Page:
“All of the drillers I think are experiencing buoyant conditions at present.”
In the pure exploration space Swick (ASX:SWK) is one company that seems to be benefiting from improved trading conditions.
Last month Swick updated its 2021 forecasts to $153-156 million revenue and EBITDA of $29-31m, compared to $149.6m and $24.6m in 2020, prompting the company to renew plans to demerge its tech division Orexplore.
“So Swick is a really good example of a company that has seen those rig rate rises and is starting to get that rubber on the road,” Allen said.
“They had an update the other day which was really positive and the next step for them is the demerger, because then the investors are able to think about the drilling business in isolation, at the moment it’s a bit crowded with Orexplore in the mix.
“Swick whilst it’s had a little bit of a share price change recently, it still in no way reflects what I think is going on fundamentally.
“On the drilling business it’s still probably an EV of 2.5x.”
Diamond drilling expert DDH1 (ASX: DDH), which Euroz Hartleys initiated coverage on last month, is one stock Allen likes.
After disappointing on debut earlier in February, DDH’s share price is up to $1.16, slightly above the $1.10 issue price for its $150 million float.
Alongside a bullish market, the fact DDH listed with no debt means it can focus on generating cash flow.
“One is the idea of the mass that they had 88 rigs that were rolling and now they’ve got 101 rigs rolling in 2021,” Allen said.
“With the listing they haven’t got any debt, so investors get the benefit of the full run rate in 2022, so mathematically it’s growing in ‘22, and utilisation is assumed as steady as a consequence of the added rigs.”
“That drives an outcome to which I can find value anyway.”
“Beyond that though we are in an environment where I think we are going to see rig rate rises and it doesn’t need much in terms of a rig rate rise, or a utilisation change, both of which I think is genuinely possible, to put on some growth beyond what the market’s expecting.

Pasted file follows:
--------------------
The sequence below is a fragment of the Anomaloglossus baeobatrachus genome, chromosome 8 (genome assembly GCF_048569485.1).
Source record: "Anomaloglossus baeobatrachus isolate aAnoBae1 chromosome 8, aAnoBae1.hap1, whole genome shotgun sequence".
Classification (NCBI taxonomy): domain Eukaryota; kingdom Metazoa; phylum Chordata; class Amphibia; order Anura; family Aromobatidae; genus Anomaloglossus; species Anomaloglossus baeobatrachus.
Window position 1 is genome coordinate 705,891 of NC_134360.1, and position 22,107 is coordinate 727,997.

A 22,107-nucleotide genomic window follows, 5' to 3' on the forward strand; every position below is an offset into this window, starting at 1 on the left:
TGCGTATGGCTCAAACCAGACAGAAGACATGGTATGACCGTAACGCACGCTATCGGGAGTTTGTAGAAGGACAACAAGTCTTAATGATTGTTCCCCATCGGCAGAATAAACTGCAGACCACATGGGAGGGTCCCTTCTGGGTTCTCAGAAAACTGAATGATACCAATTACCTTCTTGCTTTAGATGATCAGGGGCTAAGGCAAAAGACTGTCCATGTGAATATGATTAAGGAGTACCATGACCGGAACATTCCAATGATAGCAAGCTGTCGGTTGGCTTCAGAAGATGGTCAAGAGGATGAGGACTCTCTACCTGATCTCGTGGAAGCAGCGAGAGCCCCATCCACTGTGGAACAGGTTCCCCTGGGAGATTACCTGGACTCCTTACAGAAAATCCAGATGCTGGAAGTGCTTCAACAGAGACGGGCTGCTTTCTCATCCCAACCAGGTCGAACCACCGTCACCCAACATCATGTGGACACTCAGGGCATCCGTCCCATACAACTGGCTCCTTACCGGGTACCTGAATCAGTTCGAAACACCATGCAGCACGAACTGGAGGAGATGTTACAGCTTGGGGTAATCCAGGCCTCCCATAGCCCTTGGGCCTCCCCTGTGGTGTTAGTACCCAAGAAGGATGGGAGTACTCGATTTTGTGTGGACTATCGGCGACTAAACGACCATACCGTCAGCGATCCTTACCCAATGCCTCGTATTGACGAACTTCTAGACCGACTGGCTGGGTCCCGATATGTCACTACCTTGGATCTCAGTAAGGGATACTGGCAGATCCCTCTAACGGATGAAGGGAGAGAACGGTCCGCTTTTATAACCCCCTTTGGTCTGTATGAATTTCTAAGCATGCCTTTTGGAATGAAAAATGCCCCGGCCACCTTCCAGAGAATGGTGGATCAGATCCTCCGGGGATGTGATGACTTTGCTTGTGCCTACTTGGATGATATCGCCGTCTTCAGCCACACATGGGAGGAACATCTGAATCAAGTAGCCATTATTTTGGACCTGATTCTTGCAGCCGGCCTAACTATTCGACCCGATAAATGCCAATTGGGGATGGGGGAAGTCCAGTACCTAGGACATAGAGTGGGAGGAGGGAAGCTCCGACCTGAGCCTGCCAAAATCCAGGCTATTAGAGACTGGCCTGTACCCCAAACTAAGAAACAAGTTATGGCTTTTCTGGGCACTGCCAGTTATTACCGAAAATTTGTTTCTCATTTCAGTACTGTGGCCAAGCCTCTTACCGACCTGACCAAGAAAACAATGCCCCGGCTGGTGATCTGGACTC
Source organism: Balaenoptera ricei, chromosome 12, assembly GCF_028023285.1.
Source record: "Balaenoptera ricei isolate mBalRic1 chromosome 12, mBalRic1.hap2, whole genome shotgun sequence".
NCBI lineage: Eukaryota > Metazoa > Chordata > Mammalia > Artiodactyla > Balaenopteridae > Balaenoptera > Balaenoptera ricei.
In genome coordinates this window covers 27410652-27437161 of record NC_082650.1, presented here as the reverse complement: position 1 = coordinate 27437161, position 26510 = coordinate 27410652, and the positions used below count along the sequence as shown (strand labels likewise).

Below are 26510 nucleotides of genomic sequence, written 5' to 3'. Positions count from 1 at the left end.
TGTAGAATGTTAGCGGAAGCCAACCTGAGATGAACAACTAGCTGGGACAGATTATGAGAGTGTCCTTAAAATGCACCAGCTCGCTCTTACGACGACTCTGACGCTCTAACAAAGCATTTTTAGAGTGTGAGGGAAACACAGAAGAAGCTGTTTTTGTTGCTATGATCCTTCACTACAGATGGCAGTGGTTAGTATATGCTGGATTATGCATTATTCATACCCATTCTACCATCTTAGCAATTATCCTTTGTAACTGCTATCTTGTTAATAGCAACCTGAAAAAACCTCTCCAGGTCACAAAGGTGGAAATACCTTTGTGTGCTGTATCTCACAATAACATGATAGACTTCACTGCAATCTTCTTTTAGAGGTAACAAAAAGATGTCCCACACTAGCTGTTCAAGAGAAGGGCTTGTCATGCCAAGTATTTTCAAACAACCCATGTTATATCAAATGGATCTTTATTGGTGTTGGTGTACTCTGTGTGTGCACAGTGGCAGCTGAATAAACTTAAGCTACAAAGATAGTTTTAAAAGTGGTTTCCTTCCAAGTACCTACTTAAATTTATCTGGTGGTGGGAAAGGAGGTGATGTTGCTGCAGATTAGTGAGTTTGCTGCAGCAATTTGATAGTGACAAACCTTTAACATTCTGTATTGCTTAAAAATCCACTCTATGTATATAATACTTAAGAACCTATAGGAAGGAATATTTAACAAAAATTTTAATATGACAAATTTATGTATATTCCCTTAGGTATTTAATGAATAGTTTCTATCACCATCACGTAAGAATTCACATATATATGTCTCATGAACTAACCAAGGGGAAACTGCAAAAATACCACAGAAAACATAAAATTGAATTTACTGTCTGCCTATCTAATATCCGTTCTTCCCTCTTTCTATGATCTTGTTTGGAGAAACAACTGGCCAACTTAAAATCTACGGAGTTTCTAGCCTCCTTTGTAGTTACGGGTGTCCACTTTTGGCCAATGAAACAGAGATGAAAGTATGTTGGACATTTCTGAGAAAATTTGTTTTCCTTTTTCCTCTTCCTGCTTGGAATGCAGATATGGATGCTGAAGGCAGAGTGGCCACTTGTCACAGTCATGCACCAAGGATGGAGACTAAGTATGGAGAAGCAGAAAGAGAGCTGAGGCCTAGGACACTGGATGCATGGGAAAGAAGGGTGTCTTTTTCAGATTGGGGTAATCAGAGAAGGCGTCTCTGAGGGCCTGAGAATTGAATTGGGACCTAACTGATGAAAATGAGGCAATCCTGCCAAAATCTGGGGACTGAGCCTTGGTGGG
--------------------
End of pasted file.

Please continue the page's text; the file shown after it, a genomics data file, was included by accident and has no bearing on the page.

“So that’s an easy one for me.”
Allen said NRW Holdings (ASX: NWH), which provides broader mining services but has drill and blast operations, was also one to watch. Shares have slid around 50% year to date and from recent highs of $3.12 in January.
“It’s been caught up in some labour shortage issues which I think the market has overreacted to,” Allen suggested.
“They have an opportunity with the full year result to more clearly explain how the overall business is travelling.”
There are a handful of smaller players around as well.
They include Dynamic Drill and Blast (ASX: DDB), which listed last August after a $5 million float and is trading at more than double its IPO price.
In recent months we’ve seen Canada’s Major Drilling re-enter the Australian market with the $80 million buyout of privately-owned McKay drilling, while Dynamic paid $21.4 million to add Orlando Drilling and its 17 rigs.
Allen said more M & A activity is on the cards.
“I certainly think there’d be consolidation,” he said.
“If you’re a private guy unless you’re really big, and there’s not many really big ones left, I think I’d be more inclined to think about being taken out if that was the exit strategy they were looking for.”
“In lots of ways these transactions are actually occurring at higher multiples than the listed market is willing to pay at the moment.”
DDH1 has historically specialised in delivering long diamond holes from surface, boasting records for the longest exploration, water and electrical drop holes completed in Australia.
Allen said DDH1, which merged with Strike Drilling and Ranger Drilling before its IPO, was one company that could be on the lookout for acquisitions to broaden its offerings.
“DDH1 has made no attempt at hiding their ambition at going underground,” he said.
“I’m sure they’re looking at a number of underground drilling opportunities, as will others.”
“It’s still fairly fragmented as a marketplace.”